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Motion to amend judgment to add judgment debtor in California

A motion to amend a judgment to add a judgment debtor in California using Code of Civil Procedure section 187 is the topic of this blog post. The most common reason to request amendment of a judgment to add a judgment debtor is through the use of the alter ego doctrine, which is that an identity exists between the new party and the original party, whose participation in the trial leading to the judgment represented the newly added party.

Amending a judgment to add a judgment debtor can be very helpful if used in the right situations.

A good example of a situation would be where a professional corporation is owned by one person who drains the assets of the corporation by alleging they are “loan repayments” to the individual and sole shareholder before dissolving it. Then under an almost identical name they continue to practice their profession at the same location as the dissolved professional corporation.   When examined under oath at a judgment debtor examination they fail to produce any corporate minutes or resolutions regarding the alleged loans.

Another example of a good situation might be that of a successor corporation who continues the same exact business as the predecessor except for the name.

Code of Civil Procedure section 187 states that, “When jurisdiction is, by the Constitution or this Code, or by any other statute, conferred on a Court or judicial officer, all the means necessary to carry it into effect are also given; and in the exercise of this jurisdiction, if the course of proceeding be not specifically pointed out by this Code or the statute, any suitable process or mode of proceeding may be adopted which may appear most conformable to the spirit of this Code.”

Numerous decisions of the California Courts of Appeal have stated that Code of Civil Procedure section 187 allows a trial court to amend a judgment to add judgment debtors.   The rationale used is that amending a judgment to add an alter ego as a judgment debtor does not result in the addition of a new defendant but merely inserts the correct name of the real defendant.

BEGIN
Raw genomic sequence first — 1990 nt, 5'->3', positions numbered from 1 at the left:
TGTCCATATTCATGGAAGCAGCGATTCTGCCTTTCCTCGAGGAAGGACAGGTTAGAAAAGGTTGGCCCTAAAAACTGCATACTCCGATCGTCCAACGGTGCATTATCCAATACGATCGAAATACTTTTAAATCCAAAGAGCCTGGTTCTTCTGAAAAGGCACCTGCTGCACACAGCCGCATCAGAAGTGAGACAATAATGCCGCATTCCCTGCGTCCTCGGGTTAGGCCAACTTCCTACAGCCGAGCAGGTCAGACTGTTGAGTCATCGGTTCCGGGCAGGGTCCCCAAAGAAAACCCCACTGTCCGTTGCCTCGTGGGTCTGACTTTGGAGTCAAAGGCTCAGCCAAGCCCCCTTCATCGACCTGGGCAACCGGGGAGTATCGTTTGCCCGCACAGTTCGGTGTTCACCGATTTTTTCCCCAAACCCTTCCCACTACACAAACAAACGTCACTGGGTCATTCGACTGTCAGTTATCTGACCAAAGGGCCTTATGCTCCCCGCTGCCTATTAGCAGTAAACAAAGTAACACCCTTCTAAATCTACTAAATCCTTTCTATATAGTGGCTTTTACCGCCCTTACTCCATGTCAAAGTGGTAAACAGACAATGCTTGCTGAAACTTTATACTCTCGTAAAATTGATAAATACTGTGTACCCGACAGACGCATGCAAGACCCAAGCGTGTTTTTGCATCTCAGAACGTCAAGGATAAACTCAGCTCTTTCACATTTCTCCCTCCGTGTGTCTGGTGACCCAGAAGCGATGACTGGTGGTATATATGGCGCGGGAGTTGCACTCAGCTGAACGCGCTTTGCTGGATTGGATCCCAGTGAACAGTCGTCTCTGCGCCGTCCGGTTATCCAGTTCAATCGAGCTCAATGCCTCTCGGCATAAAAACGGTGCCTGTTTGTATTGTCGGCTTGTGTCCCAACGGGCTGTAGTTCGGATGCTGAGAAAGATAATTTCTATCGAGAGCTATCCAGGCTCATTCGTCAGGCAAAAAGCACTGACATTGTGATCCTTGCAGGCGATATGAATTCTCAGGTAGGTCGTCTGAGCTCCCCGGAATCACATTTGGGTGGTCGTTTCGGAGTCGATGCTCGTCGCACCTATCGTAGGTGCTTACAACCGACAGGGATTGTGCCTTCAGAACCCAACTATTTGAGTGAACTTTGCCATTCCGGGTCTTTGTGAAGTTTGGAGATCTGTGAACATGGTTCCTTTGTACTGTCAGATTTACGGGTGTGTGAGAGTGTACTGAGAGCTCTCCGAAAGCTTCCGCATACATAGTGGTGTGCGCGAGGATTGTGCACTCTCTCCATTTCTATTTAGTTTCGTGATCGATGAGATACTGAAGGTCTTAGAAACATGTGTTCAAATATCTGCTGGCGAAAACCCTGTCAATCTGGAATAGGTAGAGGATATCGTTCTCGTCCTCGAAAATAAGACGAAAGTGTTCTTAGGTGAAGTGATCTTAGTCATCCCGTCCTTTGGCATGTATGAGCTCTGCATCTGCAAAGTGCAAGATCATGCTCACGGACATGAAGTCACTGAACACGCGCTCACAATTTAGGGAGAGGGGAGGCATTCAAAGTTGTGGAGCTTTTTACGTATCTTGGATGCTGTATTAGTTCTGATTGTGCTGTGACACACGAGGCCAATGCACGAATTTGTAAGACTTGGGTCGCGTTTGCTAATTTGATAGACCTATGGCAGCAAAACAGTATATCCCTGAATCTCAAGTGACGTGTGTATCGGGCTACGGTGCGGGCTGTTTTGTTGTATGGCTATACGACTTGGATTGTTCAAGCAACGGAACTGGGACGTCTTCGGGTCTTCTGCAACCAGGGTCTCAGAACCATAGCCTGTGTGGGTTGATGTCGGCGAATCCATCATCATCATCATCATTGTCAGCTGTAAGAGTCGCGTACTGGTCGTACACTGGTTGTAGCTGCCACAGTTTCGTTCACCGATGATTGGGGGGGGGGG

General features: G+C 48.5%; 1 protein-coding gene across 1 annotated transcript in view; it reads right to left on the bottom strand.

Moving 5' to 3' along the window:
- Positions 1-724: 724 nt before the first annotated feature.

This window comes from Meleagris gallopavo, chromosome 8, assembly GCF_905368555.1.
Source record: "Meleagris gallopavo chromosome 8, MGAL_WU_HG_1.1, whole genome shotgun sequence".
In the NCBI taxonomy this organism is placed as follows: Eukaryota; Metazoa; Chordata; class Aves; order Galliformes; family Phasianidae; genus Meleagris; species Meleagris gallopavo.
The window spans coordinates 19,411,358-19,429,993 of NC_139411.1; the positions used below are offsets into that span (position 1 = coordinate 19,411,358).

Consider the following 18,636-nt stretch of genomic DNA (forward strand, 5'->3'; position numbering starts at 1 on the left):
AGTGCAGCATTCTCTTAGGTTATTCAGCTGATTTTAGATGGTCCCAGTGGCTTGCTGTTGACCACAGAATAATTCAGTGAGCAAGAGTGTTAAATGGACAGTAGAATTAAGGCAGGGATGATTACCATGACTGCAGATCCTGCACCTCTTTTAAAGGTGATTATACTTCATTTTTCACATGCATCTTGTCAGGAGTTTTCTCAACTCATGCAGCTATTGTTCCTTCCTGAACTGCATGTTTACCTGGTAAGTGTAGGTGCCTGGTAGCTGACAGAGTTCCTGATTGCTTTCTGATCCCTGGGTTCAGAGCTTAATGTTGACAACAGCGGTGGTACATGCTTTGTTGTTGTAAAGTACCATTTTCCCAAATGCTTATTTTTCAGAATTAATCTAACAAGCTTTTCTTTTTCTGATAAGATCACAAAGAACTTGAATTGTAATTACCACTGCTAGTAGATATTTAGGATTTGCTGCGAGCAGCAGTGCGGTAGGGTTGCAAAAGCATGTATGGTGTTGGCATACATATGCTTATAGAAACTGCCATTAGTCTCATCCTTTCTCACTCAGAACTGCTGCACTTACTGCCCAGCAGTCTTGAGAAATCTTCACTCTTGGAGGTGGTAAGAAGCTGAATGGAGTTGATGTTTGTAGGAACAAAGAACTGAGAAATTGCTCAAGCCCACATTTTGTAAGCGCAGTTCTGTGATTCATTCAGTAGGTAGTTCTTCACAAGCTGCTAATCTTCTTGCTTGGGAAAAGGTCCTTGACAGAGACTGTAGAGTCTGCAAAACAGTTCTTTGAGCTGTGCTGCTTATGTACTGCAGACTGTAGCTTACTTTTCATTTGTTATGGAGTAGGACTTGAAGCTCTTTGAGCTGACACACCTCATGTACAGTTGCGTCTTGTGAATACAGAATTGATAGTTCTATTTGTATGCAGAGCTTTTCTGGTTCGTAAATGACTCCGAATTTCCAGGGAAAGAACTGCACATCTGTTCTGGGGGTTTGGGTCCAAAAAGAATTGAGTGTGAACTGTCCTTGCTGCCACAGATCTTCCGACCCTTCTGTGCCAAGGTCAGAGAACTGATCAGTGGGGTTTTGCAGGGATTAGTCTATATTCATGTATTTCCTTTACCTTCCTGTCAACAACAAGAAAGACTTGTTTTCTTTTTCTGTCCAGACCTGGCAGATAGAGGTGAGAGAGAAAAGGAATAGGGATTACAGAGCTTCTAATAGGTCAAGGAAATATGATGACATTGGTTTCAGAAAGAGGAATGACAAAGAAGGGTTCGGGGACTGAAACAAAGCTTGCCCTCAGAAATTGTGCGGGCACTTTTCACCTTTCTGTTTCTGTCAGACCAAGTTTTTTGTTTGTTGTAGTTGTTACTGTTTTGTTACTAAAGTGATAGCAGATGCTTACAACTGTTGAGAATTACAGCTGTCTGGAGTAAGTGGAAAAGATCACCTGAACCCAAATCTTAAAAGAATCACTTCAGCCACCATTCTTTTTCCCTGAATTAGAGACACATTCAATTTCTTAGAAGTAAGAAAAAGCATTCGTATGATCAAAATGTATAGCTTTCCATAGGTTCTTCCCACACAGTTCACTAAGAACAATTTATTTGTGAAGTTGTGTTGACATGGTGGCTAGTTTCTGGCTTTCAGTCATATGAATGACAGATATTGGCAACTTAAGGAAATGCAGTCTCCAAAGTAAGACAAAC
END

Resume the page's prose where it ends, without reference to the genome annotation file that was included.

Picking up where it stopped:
And a recent decision from a California Court of Appeal states that great liberality is encouraged in the allowance of amendments brought pursuant to Code of Civil Procedure section 187. That same Court also stated that a noticed motion is all that is required, there is no requirement for any evidentiary hearing.

Attorneys or parties in California who would like to view a portion of a sample 12 page motion to amend a judgment containing a memorandum of points and authorities with citations to case law and statutory authority, sample declaration and proof of service sold by the author can see below.

The author of this blog post, Stan Burman, is an entrepreneur and freelance paralegal who has worked in California and Federal litigation since 1995 and has created over 300 sample legal documents for California and Federal litigation.

*Do you want to use this article on your website, blog or e-zine? You can, as long as you include this blurb with it: “Stan Burman is the author of over 300 sample legal documents for California and Federal litigation and is the author of a free weekly legal newsletter. You can receive 10 free gifts just for subscribing. Just visit http://freeweeklylegalnewsletter.gr8.com/ for more information.

Follow the author on Twitter at: https://twitter.com/LegalDocsPro

You can view sample legal document packages for sale by going to http://www.legaldocspro.com/downloads.aspx

DISCLAIMER:

Please note that the author of this blog post, Stan Burman is NOT an attorney and as such is unable to provide any specific legal advice. The author is NOT engaged in providing any legal, financial, or other professional services, and any information contained in this blog post is NOT intended to constitute legal advice.

The materials and information contained in this blog post have been prepared by Stan Burman for informational purposes only and are not legal advice. Transmission of the information contained in this blog post is not intended to create, and receipt does not constitute, any business relationship between the author and any readers. Readers should not act upon this information without seeking professional counsel.

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